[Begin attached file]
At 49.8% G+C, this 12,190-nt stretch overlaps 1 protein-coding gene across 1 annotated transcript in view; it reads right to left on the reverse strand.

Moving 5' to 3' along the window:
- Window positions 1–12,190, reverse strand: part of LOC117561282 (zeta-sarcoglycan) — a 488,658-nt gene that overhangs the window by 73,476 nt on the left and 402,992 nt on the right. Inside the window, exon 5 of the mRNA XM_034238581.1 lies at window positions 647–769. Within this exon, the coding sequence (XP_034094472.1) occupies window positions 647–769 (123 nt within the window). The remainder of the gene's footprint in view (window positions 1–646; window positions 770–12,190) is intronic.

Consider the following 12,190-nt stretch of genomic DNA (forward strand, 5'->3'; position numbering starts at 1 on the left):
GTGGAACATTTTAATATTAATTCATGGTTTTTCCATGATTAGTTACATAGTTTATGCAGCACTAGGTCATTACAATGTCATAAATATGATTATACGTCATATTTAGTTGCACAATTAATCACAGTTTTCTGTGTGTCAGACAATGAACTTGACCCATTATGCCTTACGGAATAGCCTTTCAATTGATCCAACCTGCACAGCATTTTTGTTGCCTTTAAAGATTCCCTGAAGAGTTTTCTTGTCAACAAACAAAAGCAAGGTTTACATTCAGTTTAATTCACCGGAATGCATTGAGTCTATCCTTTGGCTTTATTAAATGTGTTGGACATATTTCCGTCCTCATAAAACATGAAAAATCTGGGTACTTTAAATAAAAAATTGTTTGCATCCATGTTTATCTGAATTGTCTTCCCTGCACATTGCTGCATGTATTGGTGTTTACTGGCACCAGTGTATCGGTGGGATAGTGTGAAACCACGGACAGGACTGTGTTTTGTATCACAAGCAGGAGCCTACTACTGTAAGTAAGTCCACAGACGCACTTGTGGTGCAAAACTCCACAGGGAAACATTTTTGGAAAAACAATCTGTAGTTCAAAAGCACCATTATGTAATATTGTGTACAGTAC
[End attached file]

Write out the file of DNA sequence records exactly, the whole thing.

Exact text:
At 49.8% G+C, this 12,190-nt stretch overlaps 1 protein-coding gene across 1 annotated transcript in view; it reads right to left on the reverse strand.

Moving 5' to 3' along the window:
- Window positions 1–12,190, reverse strand: part of LOC117561282 (zeta-sarcoglycan) — a 488,658-nt gene that overhangs the window by 73,476 nt on the left and 402,992 nt on the right. Inside the window, exon 5 of the mRNA XM_034238581.1 lies at window positions 647–769. Within this exon, the coding sequence (XP_034094472.1) occupies window positions 647–769 (123 nt within the window). The remainder of the gene's footprint in view (window positions 1–646; window positions 770–12,190) is intronic.

Consider the following 12,190-nt stretch of genomic DNA (forward strand, 5'->3'; position numbering starts at 1 on the left):
GTGGAACATTTTAATATTAATTCATGGTTTTTCCATGATTAGTTACATAGTTTATGCAGCACTAGGTCATTACAATGTCATAAATATGATTATACGTCATATTTAGTTGCACAATTAATCACAGTTTTCTGTGTGTCAGACAATGAACTTGACCCATTATGCCTTACGGAATAGCCTTTCAATTGATCCAACCTGCACAGCATTTTTGTTGCCTTTAAAGATTCCCTGAAGAGTTTTCTTGTCAACAAACAAAAGCAAGGTTTACATTCAGTTTAATTCACCGGAATGCATTGAGTCTATCCTTTGGCTTTATTAAATGTGTTGGACATATTTCCGTCCTCATAAAACATGAAAAATCTGGGTACTTTAAATAAAAAATTGTTTGCATCCATGTTTATCTGAATTGTCTTCCCTGCACATTGCTGCATGTATTGGTGTTTACTGGCACCAGTGTATCGGTGGGATAGTGTGAAACCACGGACAGGACTGTGTTTTGTATCACAAGCAGGAGCCTACTACTGTAAGTAAGTCCACAGACGCACTTGTGGTGCAAAACTCCACAGGGAAACATTTTTGGAAAAACAATCTGTAGTTCAAAAGCACCATTATGTAATATTGTGTACAGTAC